Another Bulgarian concern is how the problem of the rotating Presidency of the Council will be solved, because, according to schedule, Bulgaria needs to take over from Estonia in the second half of 2018. Preceding Estonia’s Presidency is the British one (July-December 2017). This will be one of the topics at the summit on Tuesday and Wednesday. Expectations are for Great Britain to officially announce that it gives up the Presidency, but the important task is to find a solution for moving forward. The Bulgarian concern is that the country is notified at the last minute that it needs to take over the Presidency considerably earlier, although it is prepared for such a scenario. 

For now, there are no expectations that Great Britain is going to be pressured to enter a notice for leaving the EU very quickly, but the Bulgarian demand is that waiting for the notice does not paralyse the EU and its work on many European dossiers, which have been blocked up until now awaiting the result of the British referendum. 

The Brexit topic will be the main issue at the summit to a point that the leaders will hardly pay any attention to the rest of the subjects on the agenda – migration, the European semester, and foreign policy. The British subject will be served at dinner, which is expected to last long. On Wednesday morning, the leaders of the 27 member states are expected to meet for a working breakfast, during which they are to discuss the way forward. In their declaration, the leaders of France, Germany, and Italy suggest the EU begins, together with European institutions, a process of drafting the Union’s future without Great Britain.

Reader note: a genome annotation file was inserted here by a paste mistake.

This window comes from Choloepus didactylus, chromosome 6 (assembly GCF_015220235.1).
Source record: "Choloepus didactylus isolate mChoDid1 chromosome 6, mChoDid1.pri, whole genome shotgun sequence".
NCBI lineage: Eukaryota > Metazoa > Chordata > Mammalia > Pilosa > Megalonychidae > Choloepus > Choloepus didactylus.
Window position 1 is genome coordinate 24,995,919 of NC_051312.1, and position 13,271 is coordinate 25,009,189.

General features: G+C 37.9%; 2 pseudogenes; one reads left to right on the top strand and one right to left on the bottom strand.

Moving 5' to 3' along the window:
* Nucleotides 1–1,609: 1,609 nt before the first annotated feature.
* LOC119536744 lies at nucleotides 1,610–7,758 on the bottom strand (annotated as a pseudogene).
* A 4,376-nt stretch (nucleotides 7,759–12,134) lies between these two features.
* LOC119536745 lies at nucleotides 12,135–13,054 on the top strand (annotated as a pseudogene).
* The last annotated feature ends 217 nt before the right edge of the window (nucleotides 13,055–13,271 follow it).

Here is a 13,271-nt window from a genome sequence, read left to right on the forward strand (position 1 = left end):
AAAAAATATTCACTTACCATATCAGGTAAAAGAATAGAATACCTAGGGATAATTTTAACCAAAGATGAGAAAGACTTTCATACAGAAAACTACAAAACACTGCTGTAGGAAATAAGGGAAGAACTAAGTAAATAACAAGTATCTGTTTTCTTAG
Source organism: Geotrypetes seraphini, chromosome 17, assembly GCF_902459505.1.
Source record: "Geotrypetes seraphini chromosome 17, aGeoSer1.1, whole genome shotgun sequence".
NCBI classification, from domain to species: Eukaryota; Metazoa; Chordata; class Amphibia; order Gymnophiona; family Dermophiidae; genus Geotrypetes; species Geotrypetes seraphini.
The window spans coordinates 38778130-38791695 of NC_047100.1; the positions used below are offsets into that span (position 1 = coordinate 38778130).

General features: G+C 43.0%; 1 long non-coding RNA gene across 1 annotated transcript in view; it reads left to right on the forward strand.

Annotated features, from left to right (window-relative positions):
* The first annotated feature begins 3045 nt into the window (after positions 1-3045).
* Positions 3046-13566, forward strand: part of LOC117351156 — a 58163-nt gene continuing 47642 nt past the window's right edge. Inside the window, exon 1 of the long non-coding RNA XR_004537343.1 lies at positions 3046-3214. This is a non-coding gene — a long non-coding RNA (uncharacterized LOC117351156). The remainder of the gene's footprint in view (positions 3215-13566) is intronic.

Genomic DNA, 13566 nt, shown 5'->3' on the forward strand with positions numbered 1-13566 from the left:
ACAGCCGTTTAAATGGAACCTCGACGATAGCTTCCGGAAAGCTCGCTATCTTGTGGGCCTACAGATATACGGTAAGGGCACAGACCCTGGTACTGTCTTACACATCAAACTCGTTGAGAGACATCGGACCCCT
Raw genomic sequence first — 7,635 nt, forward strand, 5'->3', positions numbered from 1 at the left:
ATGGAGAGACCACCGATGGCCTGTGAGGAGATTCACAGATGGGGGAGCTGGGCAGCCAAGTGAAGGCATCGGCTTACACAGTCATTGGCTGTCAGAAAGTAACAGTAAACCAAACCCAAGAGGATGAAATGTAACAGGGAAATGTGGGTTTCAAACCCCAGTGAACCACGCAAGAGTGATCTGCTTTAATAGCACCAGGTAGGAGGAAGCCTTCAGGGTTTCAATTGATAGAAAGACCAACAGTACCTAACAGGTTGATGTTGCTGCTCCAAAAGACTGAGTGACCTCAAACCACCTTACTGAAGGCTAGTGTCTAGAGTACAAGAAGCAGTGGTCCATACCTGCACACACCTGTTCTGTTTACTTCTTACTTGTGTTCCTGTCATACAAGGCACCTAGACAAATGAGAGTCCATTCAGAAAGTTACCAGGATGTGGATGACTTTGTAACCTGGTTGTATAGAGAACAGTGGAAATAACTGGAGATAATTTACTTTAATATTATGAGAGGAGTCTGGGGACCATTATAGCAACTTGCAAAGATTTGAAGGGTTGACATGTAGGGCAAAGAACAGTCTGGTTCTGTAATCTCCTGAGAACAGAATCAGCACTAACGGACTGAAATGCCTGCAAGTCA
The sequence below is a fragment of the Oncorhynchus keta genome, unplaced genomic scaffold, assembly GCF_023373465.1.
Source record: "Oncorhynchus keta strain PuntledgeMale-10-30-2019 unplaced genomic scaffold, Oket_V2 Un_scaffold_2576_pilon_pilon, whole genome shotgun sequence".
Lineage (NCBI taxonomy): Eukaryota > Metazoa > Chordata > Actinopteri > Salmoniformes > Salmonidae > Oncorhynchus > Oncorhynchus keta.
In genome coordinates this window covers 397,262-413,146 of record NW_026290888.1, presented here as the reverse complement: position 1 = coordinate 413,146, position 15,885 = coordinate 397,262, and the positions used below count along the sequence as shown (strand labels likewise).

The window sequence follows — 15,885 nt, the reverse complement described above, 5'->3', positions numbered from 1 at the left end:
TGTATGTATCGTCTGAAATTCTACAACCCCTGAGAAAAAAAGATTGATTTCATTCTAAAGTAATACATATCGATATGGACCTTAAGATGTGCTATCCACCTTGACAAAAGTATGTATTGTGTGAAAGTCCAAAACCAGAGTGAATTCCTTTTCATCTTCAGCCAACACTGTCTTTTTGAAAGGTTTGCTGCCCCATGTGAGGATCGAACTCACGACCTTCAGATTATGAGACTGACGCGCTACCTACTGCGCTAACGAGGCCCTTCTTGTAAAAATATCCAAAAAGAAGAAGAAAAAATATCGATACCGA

They suggest a new summit in September to discuss the common challenges, faced by the 27 member states, also inviting outsiders to join and contribute to Europe’s perspectives. On the other hand, it is expected that at the October and December summits a report of what is done will be presented and if need be new guidelines will be given. 

The European Parliament, however, is not as sympathetic towards Great Britain. The draft resolution, which is expected to be approved at the emergency plenary session this week, demands that the British prime minister announces Great Britain’s exit as early as June 28-29 in order to avoid a period of uncertainty for the EU. Initiators of the draft resolution are the leaders of several large political groups in the EP – Manfred Weber (EPP, Germany), Gianni Pittella (Socialists and Democrats, Italy) with co-author the boss of the EP’s economic committee Roberto Gualtieri (Socialists and Democrats, Italy), Guy Verhofstadt (ALDE, Belgium), Rebecca Harms (Germany), and Philippe Lamberts (Belgium) for the group of the Greens and the European Free Alliance. 

The draft also recommends that an EU a-la-carte is avoided, at least regarding the euro area and a restart of the Union is suggested, which includes amendments to the Treaties. There is also an appeal that the Council reshuffles its rotation presidencies in order to avoid disruption of the Council’s work during the British exiting process. MEPs will initiate a debate with the boss of the EC and the European Council before the start of the summit.  

Translated by Stanimir Stoev